Suppression of Neovascularization by Topical and Subconjunctival Bevacizumab After High-Risk Corneal Transplantation

Thomas H. Dohlman, Rohan Bir Singh, Francisco Amparo, Tatiana Carreno-Galeano, Mohammad Dastjerdi, Giulia Coco, Antonio Di Zazzo, Hasanain Shikari, Ujwala Saboo, Kimberly Sippel, Jessica Ciralsky, Sonia H. Yoo, Matheus Sticca, Tais H. Wakamatsu, Somasheila Murthy, Pedram Hamrah, Ula Jurkunas, Joseph B. Ciolino, Hajirah Saeed, Jose A.P. GomesVictor L. Perez, Jia Yin, Reza Dana

Producción científica: Articlerevisión exhaustiva

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Purpose: To assess the effectiveness of topical and subconjunctival bevacizumab in suppressing vascularization in graft and host bed after high-risk corneal transplantation. Design: Secondary analysis of prospective, randomized, double-blind, placebo-controlled multicentric clinical trial. Participants: The study includes patients aged > 18 years who underwent high-risk penetrating keratoplasty, which was defined as corneal vascularization in ≥ 1 quadrants of the corneal graft and host bed, excluding the limbus. Methods: Patients were randomized to treatment and control groups. The patients in the treatment group received subconjunctival injection of bevacizumab (2.5 mg/0.1 ml) on the day of the procedure, followed by topical bevacizumab (10 mg/ml) 4 times per day for 4 weeks. The patients in control group received injection of vehicle (0.9% sodium chloride) on the day of procedure, followed by topical vehicle (carboxymethylcellulose sodium 1%) 4 times a day for 4 weeks. Main Outcome Measures: Vessel and invasion area of vessels in the corneal graft and host beds. Results: This study included 56 eyes of 56 patients who underwent high-risk corneal transplantation, with equal numbers in the bevacizumab and vehicle (control) treatment groups. The mean age of patients who received bevacizumab was 61.2 ± 15.9 years, and the mean age of those treated with vehicle was 60.0 ± 16.1 years. The vessel area at baseline was comparable in the bevacizumab (16.72% ± 3.19%) and control groups (15.48% ± 3.12%; P = 0.72). Similarly, the invasion areas were also similar in the treatment (35.60% ± 2.47%) and control (34.23% ± 2.64%; P = 0.9) groups at baseline. The reduction in vessel area was significantly higher in the bevacizumab-treated group (83.7%) over a period of 52 weeks compared with the control group (61.5%; P < 0.0001). In the bevacizumab-treated group, invasion area was reduced by 75.8% as compared with 46.5% in the control group. The vessel area was similar at 52 weeks postprocedure in cases of first (3.54% ± 1.21%) and repeat (3.80% ± 0.40%) corneal transplantation in patients who received bevacizumab treatment. In the vehicle-treated patients, the vessel area was significantly higher in repeat (9.76% ± 0.32%) compared with first (8.06% ± 1.02%; P < 0.0001) penetrating keratoplasty. In the bevacizumab treatment group, invasion areas at week 52 were comparable in first (11.70% ± 3.38%) and repeat (11.64% ± 1.74%) procedures, whereas invasion area was significantly higher in repeat (27.87% ± 2.57%) as compared with first (24.11% ± 2.17%) penetrating keratoplasty in vehicle-treated patients. Conclusions: In patients undergoing vascularized high-risk corneal transplantation, bevacizumab is efficacious in reducing vascularization of corneal graft and host bed, thereby reducing the risk of corneal graft rejection in vascularized host beds. Financial Disclosure(s): Proprietary or commercial disclosure may be found in the Footnotes and Disclosures at the end of this article.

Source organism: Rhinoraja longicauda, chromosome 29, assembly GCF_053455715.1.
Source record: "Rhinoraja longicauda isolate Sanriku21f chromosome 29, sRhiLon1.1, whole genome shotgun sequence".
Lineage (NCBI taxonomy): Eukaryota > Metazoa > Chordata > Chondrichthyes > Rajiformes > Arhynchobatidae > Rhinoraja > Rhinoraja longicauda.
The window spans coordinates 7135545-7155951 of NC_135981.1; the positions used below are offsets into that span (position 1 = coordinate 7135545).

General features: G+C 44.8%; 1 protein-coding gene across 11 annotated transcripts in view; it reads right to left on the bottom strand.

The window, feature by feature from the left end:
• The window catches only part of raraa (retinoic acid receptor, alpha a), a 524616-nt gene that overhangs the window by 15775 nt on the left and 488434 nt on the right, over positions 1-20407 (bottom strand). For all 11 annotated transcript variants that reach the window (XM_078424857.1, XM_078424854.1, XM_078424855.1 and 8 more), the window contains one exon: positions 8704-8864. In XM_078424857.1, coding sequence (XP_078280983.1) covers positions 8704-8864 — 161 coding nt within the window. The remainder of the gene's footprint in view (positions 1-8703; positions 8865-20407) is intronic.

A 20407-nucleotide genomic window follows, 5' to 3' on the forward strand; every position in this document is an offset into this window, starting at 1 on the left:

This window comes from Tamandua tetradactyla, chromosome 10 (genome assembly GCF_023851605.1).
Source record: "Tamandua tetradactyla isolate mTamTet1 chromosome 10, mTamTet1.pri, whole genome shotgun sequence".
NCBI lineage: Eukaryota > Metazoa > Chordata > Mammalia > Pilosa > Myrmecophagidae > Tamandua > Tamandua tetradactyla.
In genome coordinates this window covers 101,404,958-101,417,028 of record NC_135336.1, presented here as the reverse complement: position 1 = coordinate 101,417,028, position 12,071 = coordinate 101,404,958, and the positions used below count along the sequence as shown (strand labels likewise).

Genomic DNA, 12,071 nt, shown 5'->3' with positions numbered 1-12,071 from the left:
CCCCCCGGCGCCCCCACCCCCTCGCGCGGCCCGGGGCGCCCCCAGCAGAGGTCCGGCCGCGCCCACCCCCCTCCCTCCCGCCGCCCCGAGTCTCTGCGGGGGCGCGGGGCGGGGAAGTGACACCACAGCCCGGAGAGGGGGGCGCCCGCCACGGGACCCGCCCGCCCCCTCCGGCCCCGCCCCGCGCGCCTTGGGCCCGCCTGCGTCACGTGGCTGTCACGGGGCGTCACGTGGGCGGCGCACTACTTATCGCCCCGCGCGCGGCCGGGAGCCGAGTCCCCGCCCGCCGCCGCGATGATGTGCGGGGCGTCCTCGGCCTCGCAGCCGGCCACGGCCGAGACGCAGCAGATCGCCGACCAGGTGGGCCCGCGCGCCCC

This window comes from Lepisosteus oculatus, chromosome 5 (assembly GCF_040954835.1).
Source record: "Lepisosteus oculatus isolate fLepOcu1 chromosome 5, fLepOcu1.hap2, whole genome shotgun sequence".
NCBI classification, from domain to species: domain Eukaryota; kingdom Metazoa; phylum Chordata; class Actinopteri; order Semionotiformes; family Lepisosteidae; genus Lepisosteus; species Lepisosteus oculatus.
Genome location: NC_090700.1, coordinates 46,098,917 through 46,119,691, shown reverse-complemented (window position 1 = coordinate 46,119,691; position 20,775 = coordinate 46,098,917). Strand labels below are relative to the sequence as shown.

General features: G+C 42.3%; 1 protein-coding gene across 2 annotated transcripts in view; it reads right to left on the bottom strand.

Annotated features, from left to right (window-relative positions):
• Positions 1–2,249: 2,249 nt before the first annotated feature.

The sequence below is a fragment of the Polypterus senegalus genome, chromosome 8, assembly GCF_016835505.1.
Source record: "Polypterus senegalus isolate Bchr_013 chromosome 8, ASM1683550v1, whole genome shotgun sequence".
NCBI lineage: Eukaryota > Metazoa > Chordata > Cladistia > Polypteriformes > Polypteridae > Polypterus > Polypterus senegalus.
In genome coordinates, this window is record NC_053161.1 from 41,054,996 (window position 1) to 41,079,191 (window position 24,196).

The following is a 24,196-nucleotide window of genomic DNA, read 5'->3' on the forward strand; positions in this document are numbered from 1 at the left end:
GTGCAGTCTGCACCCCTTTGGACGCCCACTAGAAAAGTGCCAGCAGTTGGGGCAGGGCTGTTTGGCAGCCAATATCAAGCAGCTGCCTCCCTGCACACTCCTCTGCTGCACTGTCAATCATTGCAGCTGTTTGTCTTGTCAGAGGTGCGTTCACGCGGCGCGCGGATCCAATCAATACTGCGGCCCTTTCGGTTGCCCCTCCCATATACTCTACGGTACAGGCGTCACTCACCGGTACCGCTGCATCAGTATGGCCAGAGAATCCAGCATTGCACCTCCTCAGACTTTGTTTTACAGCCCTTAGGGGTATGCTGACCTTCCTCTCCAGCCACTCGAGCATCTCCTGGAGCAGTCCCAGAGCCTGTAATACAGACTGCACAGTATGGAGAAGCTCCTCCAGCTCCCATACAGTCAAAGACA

Idioma originalEnglish (US)
Número de artículo100492
PublicaciónOphthalmology Science
EstadoPublished - jul 1 2024

ASJC Scopus subject areas

  • Ophthalmology


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